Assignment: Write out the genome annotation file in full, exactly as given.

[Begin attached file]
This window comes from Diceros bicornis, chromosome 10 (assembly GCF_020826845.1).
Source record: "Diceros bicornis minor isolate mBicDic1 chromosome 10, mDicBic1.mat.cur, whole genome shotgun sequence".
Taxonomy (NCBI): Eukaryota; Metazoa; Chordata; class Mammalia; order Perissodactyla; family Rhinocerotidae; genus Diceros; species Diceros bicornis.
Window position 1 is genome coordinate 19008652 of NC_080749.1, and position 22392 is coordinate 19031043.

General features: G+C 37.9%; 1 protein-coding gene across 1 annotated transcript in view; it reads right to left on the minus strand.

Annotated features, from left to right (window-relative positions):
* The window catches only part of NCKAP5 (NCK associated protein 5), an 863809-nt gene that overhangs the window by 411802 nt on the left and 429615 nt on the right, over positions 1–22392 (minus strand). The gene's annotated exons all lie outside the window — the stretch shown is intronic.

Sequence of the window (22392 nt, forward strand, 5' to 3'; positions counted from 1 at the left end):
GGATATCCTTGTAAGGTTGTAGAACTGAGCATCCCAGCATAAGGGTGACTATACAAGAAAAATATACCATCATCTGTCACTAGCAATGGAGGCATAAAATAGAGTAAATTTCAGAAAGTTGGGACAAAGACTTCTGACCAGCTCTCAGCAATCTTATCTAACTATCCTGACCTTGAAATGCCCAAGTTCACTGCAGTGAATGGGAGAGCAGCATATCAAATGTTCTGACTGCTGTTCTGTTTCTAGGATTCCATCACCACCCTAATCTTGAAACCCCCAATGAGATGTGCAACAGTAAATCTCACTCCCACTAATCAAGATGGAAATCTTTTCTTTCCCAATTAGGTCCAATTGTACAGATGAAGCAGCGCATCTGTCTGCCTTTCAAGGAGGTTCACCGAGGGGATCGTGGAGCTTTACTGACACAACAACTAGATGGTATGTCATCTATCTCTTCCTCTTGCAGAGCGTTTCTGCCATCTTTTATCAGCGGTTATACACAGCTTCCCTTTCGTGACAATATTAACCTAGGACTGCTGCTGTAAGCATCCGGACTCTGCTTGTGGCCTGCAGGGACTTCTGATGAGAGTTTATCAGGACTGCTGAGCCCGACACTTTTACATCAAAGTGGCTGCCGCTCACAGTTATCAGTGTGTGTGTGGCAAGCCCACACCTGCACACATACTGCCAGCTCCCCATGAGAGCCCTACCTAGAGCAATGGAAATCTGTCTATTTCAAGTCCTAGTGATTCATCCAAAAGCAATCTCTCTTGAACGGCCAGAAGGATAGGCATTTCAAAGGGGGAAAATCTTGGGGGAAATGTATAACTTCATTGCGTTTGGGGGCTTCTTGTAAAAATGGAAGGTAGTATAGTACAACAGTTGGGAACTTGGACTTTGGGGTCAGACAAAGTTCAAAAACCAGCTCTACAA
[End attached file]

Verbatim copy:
This window comes from Diceros bicornis, chromosome 10 (assembly GCF_020826845.1).
Source record: "Diceros bicornis minor isolate mBicDic1 chromosome 10, mDicBic1.mat.cur, whole genome shotgun sequence".
Taxonomy (NCBI): Eukaryota; Metazoa; Chordata; class Mammalia; order Perissodactyla; family Rhinocerotidae; genus Diceros; species Diceros bicornis.
Window position 1 is genome coordinate 19008652 of NC_080749.1, and position 22392 is coordinate 19031043.

General features: G+C 37.9%; 1 protein-coding gene across 1 annotated transcript in view; it reads right to left on the minus strand.

Annotated features, from left to right (window-relative positions):
* The window catches only part of NCKAP5 (NCK associated protein 5), an 863809-nt gene that overhangs the window by 411802 nt on the left and 429615 nt on the right, over positions 1–22392 (minus strand). The gene's annotated exons all lie outside the window — the stretch shown is intronic.

Sequence of the window (22392 nt, forward strand, 5' to 3'; positions counted from 1 at the left end):
GGATATCCTTGTAAGGTTGTAGAACTGAGCATCCCAGCATAAGGGTGACTATACAAGAAAAATATACCATCATCTGTCACTAGCAATGGAGGCATAAAATAGAGTAAATTTCAGAAAGTTGGGACAAAGACTTCTGACCAGCTCTCAGCAATCTTATCTAACTATCCTGACCTTGAAATGCCCAAGTTCACTGCAGTGAATGGGAGAGCAGCATATCAAATGTTCTGACTGCTGTTCTGTTTCTAGGATTCCATCACCACCCTAATCTTGAAACCCCCAATGAGATGTGCAACAGTAAATCTCACTCCCACTAATCAAGATGGAAATCTTTTCTTTCCCAATTAGGTCCAATTGTACAGATGAAGCAGCGCATCTGTCTGCCTTTCAAGGAGGTTCACCGAGGGGATCGTGGAGCTTTACTGACACAACAACTAGATGGTATGTCATCTATCTCTTCCTCTTGCAGAGCGTTTCTGCCATCTTTTATCAGCGGTTATACACAGCTTCCCTTTCGTGACAATATTAACCTAGGACTGCTGCTGTAAGCATCCGGACTCTGCTTGTGGCCTGCAGGGACTTCTGATGAGAGTTTATCAGGACTGCTGAGCCCGACACTTTTACATCAAAGTGGCTGCCGCTCACAGTTATCAGTGTGTGTGTGGCAAGCCCACACCTGCACACATACTGCCAGCTCCCCATGAGAGCCCTACCTAGAGCAATGGAAATCTGTCTATTTCAAGTCCTAGTGATTCATCCAAAAGCAATCTCTCTTGAACGGCCAGAAGGATAGGCATTTCAAAGGGGGAAAATCTTGGGGGAAATGTATAACTTCATTGCGTTTGGGGGCTTCTTGTAAAAATGGAAGGTAGTATAGTACAACAGTTGGGAACTTGGACTTTGGGGTCAGACAAAGTTCAAAAACCAGCTCTACAA